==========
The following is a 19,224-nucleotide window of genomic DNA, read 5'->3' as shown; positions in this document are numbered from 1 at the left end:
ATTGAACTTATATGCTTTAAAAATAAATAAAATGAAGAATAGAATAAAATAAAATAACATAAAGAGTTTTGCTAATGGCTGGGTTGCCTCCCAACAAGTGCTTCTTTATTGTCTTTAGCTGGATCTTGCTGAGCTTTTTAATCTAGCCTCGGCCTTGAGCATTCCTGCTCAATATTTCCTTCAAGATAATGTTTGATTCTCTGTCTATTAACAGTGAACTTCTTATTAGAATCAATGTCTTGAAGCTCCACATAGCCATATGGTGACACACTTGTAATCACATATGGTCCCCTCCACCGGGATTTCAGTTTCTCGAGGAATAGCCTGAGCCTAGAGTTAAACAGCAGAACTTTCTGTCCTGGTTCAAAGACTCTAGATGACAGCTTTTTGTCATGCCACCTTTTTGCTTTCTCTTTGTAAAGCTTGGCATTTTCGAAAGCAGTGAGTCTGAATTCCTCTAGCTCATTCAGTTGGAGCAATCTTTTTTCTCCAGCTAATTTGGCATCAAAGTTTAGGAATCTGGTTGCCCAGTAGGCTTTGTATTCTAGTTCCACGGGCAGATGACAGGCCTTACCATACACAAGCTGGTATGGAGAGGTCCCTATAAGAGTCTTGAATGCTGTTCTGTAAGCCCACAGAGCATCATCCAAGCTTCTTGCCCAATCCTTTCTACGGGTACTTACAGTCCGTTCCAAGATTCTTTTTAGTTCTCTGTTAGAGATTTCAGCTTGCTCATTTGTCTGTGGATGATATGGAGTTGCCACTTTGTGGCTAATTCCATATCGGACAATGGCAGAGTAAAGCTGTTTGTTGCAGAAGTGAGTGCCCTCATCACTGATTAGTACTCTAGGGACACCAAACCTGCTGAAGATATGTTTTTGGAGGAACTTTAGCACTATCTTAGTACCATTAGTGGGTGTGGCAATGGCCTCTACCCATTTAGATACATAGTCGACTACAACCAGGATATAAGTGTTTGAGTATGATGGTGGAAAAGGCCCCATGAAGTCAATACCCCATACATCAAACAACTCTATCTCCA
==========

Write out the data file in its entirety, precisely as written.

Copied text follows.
The following is a 19,224-nucleotide window of genomic DNA, read 5'->3' as shown; positions in this document are numbered from 1 at the left end:
ATTGAACTTATATGCTTTAAAAATAAATAAAATGAAGAATAGAATAAAATAAAATAACATAAAGAGTTTTGCTAATGGCTGGGTTGCCTCCCAACAAGTGCTTCTTTATTGTCTTTAGCTGGATCTTGCTGAGCTTTTTAATCTAGCCTCGGCCTTGAGCATTCCTGCTCAATATTTCCTTCAAGATAATGTTTGATTCTCTGTCTATTAACAGTGAACTTCTTATTAGAATCAATGTCTTGAAGCTCCACATAGCCATATGGTGACACACTTGTAATCACATATGGTCCCCTCCACCGGGATTTCAGTTTCTCGAGGAATAGCCTGAGCCTAGAGTTAAACAGCAGAACTTTCTGTCCTGGTTCAAAGACTCTAGATGACAGCTTTTTGTCATGCCACCTTTTTGCTTTCTCTTTGTAAAGCTTGGCATTTTCGAAAGCAGTGAGTCTGAATTCCTCTAGCTCATTCAGTTGGAGCAATCTTTTTTCTCCAGCTAATTTGGCATCAAAGTTTAGGAATCTGGTTGCCCAGTAGGCTTTGTATTCTAGTTCCACGGGCAGATGACAGGCCTTACCATACACAAGCTGGTATGGAGAGGTCCCTATAAGAGTCTTGAATGCTGTTCTGTAAGCCCACAGAGCATCATCCAAGCTTCTTGCCCAATCCTTTCTACGGGTACTTACAGTCCGTTCCAAGATTCTTTTTAGTTCTCTGTTAGAGATTTCAGCTTGCTCATTTGTCTGTGGATGATATGGAGTTGCCACTTTGTGGCTAATTCCATATCGGACAATGGCAGAGTAAAGCTGTTTGTTGCAGAAGTGAGTGCCCTCATCACTGATTAGTACTCTAGGGACACCAAACCTGCTGAAGATATGTTTTTGGAGGAACTTTAGCACTATCTTAGTACCATTAGTGGGTGTGGCAATGGCCTCTACCCATTTAGATACATAGTCGACTACAACCAGGATATAAGTGTTTGAGTATGATGGTGGAAAAGGCCCCATGAAGTCAATACCCCATACATCAAACAACTCTATCTCCA